Jake Bickerton, Features Editor at Televisual magazine , recently wrote a rather brilliant blog on Aframe, ‘Tapeless system like Facebook‘. Rather brilliant because he manages to describe our wonderful system in wonderfully simple language – an enviable skill. So over to you, Jake…
‘One of the unavoidable truths is everything is going file-based. This is accepted as a reasonably good thing by many who’ve given file-based production a try, though, whatever the production, there are still plenty of niggles to sort out each time.
An often cited and potentially catastrophic issue when going file-based is ensuring rushes are kept safe and aren’t accidentally erased or put onto a single hard drive that gets corrupted resulting in the loss of irreplaceable footage.
There are a number of ways to create a safe environment for file-based rushes, principally based around the role of the DIT who, on location, takes care of offloading file-based rushes from memory cards to hard drives, backing up the information and preparing the cards for reuse.
The management of these rushes after the shoot can often be a bit messy though, with rushes sometimes being badly labelled up and no one quite sure who should take responsibility of the drives.
A newly launched “online video production” tool called Aframe, aims to make the transition from tape-based to file-based production much more straightforward by creating a Facebook-style environment providing a safe, instantly accessible online home for your rushes.
The way it works is that, on location, rushes are uploaded onto your Aframe space where anyone in the production team can access the production pages to review the content, leave comments and so on. The rushes are automatically logged in real-time by a team based in Sunderland to make all the content searchable.
When it comes to post production, you then drag and drop the rushes from your Aframe account into the editor, and transfer the edit back again after each session. Once cutting is finished, Aframe replaces the lower res proxy images of the offline edit with the full res originals.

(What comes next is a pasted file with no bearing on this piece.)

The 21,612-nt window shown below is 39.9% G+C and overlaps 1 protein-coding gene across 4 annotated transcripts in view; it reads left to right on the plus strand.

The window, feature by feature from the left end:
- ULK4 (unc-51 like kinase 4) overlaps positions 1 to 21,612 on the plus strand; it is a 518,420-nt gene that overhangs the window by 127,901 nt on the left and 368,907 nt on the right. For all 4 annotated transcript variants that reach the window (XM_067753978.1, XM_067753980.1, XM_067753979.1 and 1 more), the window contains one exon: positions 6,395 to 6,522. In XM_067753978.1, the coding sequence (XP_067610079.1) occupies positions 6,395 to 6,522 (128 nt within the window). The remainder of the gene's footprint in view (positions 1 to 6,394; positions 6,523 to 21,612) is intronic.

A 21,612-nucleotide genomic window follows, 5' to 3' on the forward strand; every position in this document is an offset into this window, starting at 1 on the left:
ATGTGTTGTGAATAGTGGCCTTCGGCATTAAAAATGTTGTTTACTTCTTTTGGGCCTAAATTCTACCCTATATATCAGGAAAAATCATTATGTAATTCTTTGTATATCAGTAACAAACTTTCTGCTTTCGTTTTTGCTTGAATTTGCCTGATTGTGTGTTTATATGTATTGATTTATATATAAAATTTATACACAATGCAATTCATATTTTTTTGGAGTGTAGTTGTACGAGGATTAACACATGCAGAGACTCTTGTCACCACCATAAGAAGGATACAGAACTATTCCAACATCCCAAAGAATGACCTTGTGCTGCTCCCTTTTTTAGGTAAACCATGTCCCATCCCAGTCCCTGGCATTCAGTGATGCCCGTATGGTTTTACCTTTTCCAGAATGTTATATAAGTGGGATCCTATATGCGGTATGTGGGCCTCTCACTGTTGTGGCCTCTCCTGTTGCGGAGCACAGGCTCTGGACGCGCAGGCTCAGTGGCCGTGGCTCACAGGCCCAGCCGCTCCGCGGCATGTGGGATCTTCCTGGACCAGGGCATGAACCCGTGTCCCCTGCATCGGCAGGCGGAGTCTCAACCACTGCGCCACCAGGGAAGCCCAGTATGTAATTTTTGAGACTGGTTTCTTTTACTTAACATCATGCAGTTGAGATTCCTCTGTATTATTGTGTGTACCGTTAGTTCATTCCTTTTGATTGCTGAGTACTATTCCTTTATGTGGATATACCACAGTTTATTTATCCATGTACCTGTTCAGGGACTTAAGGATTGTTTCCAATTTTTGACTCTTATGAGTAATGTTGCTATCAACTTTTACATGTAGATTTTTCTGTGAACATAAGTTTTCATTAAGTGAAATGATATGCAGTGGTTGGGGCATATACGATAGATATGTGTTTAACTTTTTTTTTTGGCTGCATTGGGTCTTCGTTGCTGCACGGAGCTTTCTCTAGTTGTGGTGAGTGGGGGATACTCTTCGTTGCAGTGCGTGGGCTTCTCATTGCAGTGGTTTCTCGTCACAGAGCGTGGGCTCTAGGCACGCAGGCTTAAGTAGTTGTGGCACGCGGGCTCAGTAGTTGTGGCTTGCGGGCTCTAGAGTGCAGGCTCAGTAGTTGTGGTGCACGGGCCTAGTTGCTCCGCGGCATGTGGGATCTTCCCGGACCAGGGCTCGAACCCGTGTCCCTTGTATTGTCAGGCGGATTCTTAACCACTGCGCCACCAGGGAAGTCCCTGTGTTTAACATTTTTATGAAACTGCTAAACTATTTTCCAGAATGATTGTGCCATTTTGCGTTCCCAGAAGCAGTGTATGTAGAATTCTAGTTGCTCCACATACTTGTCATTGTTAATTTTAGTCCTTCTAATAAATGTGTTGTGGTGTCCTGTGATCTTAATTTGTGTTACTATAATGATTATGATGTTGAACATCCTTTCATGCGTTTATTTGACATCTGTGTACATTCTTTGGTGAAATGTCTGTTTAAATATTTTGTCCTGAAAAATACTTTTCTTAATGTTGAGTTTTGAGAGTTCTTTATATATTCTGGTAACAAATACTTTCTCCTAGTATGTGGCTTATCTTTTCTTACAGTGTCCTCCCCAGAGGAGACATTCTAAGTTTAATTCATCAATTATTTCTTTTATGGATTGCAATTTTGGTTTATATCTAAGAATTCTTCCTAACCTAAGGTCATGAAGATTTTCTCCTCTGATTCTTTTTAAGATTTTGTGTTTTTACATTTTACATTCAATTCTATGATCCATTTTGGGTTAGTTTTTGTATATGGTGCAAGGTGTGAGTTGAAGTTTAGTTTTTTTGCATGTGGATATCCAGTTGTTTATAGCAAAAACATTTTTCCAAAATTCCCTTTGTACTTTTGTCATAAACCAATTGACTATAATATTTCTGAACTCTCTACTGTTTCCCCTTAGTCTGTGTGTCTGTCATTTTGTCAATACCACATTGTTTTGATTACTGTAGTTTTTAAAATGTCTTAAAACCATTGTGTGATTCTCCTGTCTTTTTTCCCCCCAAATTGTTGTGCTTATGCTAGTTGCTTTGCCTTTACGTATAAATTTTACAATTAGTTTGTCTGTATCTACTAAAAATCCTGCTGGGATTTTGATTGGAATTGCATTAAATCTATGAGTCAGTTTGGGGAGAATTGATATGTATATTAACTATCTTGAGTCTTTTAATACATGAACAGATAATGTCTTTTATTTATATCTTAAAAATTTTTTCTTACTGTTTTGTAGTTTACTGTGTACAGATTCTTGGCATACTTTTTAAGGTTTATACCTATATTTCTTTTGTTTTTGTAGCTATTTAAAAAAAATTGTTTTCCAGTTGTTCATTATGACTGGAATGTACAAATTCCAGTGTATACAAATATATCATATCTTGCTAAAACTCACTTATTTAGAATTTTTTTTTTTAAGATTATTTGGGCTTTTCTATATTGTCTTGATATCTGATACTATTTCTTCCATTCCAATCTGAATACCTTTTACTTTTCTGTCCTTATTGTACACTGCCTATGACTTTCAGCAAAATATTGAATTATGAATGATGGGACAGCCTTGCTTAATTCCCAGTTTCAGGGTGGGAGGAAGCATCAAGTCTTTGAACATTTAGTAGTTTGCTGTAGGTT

The full res cut is then available via Aframe to those working on the vfx, grading, audio and all other finishing stages.
Once a production is finished, the rushes remain on your Aframe account and proxy versions are instantly accessible whenever required. Aframe also has a system to monetise clips from your archive by selling appropriate material as stock footage to other Aframe users.
Aframe was co-created by ex-Unit md David Peto. The company behind Aframe raised £2m for its launch, and already has customers including Middlechild Productions, RDA TV, Ten Alps, Press Association, Red Earth Studios, Zig Zag Productions, Carbon Media and The Crewing Company.
“Aframe replaces hard drives, bikes and FTP, replacing it with instant, agile filmmaking,” says Peto. “There are loads of people archiving irreplaceable data onto £100 external hard drives. This isn’t surprisingly – why should a creative company be an IT company? We make the process affordable and easy to do, meaning they can focus on making programmes.”
“Aframe is a web-based tool that takes you through the process from the front-end. You can plan the entire production within the system, upload proxy files from the shoot, share them, etc. All of it has metadata attached and is searchable. We bring down five hours worth of editable quality clips in 30 minutes. You do the edit, then press a button and it grabs the high-res versions.”
The system is subscription-based so if you stop using it you have to take your content back again. And while it appears to offer a convenient one-stop shop for rushes management on file-based productions, it’s doing very little that you couldn’t already do before, albeit with separate packages.
“You could do all the bits of Aframe before,” admits Peto, “But they were all separate and you didn’t have the chance to integrate each of the parts, so it was all quite difficult to use. We’ve taken all the bits and built Aframe from the ground up, and built it so it’s very easy to use. It’s as easy to use as Facebook.”
The cost for an individual user of Aframe starts from £14.99 a month, while £399 a month buys you a plan for five projects and 10 users, 2.5TB of storage and access to the whole system. It’s pay as you go and you can ramp up and increase storage when required and then drop it back down to the original plan.
“We keep the finished programme and an archive of all the rushes. All proxy copies of long-term archive storage are kept online and are still usable,” adds Peto. “We also organise clip sales of redundant clips, with the buyers being other Aframe users.”’